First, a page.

Ch-paa-qn Peak and the Full Moon

Tackled Ch-paa-qn Peak (pronounced “cha-pock-qwin”) near Missoula in the late afternoon, and man, what a hike! Formerly known as Squaw Peak, the summit takes a bit of effort but man is it worth it! The views of Mission and Bitterroot Ranges are outstanding, and you can even look down on the National Bison Range near Moiese.

Ch-paa-qn Peak is the familiar symmetrical pyramid west of Missoula that sits high on the Reservation Divide. The Reservation Divide separates the Ninemile from the Flathead Reservation.

Getting There

Take Interstate 90 west to the Nine Mile Road Exit (Exit 82), turn north onto Remount Road. Continue to the Historic Ninemile Ranger Station. Continue north for another 1.5 miles, then, take a right onto Edith Peak Road (FS# 476). Stay on this well-maintained road for roughly 10 miles until you see a parking area and trailhead sign.

The Hike

  • Trail: Reservation Divide Trail #98
  • Distance: 3.6 miles
  • Elevation Gain: 1816 feet

The trail maintains a steady, maybe steep, incline for the first 1.5 until you reach a reach that you continue on for another 1.5 miles. At 3.1 miles, you make a right turn up the slope on the talus-covered southeast ridge. The going here is somewhat difficult as you climb and scramble over a mixture of large boulders and unstable small talus. At the summit, you find a cairn and awesome views. The down climb is much more difficult than the up, especially when your legs are a pair noodles.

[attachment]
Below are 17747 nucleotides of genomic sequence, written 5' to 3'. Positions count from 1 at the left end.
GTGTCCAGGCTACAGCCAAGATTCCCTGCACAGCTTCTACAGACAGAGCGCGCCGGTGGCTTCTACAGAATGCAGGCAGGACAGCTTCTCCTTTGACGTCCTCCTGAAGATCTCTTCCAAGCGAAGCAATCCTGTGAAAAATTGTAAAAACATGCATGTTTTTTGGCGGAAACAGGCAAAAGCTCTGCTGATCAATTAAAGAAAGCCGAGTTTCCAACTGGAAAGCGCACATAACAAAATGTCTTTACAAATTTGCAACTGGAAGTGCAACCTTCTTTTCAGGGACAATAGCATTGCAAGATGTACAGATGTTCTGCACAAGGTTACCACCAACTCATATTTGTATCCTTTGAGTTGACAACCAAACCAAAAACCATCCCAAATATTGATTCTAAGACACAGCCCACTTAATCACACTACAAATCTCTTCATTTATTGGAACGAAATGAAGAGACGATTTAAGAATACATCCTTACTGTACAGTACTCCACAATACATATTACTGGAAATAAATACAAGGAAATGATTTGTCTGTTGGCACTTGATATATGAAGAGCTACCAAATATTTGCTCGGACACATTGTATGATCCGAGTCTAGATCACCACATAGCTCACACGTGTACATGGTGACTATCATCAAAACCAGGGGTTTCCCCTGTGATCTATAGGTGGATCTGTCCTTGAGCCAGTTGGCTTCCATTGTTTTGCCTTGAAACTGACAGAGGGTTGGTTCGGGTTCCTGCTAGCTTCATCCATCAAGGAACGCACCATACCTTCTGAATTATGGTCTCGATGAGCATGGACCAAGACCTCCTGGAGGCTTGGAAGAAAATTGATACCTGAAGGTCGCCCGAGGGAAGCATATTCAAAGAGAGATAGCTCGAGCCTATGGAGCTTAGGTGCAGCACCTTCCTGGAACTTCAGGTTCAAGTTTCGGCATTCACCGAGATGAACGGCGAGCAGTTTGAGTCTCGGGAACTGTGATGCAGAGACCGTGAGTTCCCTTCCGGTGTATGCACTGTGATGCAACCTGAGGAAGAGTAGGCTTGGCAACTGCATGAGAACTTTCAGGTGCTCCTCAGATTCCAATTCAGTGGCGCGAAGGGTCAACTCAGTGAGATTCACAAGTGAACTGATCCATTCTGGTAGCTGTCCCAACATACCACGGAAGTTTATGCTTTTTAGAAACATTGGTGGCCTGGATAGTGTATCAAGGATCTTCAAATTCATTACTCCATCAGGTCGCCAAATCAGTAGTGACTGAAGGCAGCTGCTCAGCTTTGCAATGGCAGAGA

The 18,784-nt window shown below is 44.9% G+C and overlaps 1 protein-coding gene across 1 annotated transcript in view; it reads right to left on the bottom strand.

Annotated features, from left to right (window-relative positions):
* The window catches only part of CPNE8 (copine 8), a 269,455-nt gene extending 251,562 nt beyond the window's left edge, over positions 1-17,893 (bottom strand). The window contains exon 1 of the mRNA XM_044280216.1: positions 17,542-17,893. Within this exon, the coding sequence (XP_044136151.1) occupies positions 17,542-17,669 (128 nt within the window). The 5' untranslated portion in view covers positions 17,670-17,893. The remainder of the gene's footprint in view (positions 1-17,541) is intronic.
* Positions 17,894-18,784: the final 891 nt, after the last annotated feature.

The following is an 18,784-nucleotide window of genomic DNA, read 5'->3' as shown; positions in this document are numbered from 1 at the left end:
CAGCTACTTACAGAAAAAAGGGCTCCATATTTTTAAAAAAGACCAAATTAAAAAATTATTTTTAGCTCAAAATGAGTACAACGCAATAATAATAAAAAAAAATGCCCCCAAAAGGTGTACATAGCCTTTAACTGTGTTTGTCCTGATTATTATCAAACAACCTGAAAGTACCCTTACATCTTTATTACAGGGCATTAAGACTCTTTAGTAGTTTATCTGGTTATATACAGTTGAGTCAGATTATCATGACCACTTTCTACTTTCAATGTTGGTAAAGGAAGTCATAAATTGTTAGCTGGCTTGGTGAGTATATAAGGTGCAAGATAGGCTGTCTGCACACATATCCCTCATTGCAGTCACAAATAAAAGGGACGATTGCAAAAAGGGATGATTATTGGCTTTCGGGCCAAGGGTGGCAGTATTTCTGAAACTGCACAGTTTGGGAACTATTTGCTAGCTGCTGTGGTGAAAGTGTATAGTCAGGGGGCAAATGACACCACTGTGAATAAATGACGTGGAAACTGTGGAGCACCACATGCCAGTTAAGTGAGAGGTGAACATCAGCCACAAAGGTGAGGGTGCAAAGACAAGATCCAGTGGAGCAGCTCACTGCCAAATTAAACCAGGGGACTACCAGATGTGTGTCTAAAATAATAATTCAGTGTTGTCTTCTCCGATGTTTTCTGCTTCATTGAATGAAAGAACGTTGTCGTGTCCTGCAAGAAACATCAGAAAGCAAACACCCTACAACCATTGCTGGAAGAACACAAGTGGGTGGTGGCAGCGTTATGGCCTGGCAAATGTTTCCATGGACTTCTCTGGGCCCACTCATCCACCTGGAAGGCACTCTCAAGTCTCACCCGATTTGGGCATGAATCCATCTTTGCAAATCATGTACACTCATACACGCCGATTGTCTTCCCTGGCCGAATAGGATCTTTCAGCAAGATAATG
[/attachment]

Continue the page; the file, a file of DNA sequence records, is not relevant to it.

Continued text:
Trail leading to Ch-paa-qn Peak at Mile 0

Trail leading to Ch-paa-qn Peak at Mile 0

Whitebark pine in various states of living and dying

Whitebark pine in various states of living and dying

Warm sun on the flanks of Ch-paa-qn Peak

Warm sun on the flanks of Ch-paa-qn Peak

Mission Range from Ch-paa-qn Peak

Mission Range from Ch-paa-qn Peak

Jeff and I in a summit selfie

Jeff and I in a summit selfie

Looking west from Ch-paa-qn Peak

Looking west from Ch-paa-qn Peak

Full Moon over the Ch-paa-qn Peak Trail

Full Moon over the Ch-paa-qn Peak Trail

 

Written by Radd Icenoggle

I am a native Montanan, who has spent a lifetime as an outdoors and wildlife enthusiast. I earned a degree in biology with an emphasis on habitat relations. During my studies, I had the great fortune to research and compose a thesis that explored the effects of slope aspect on...
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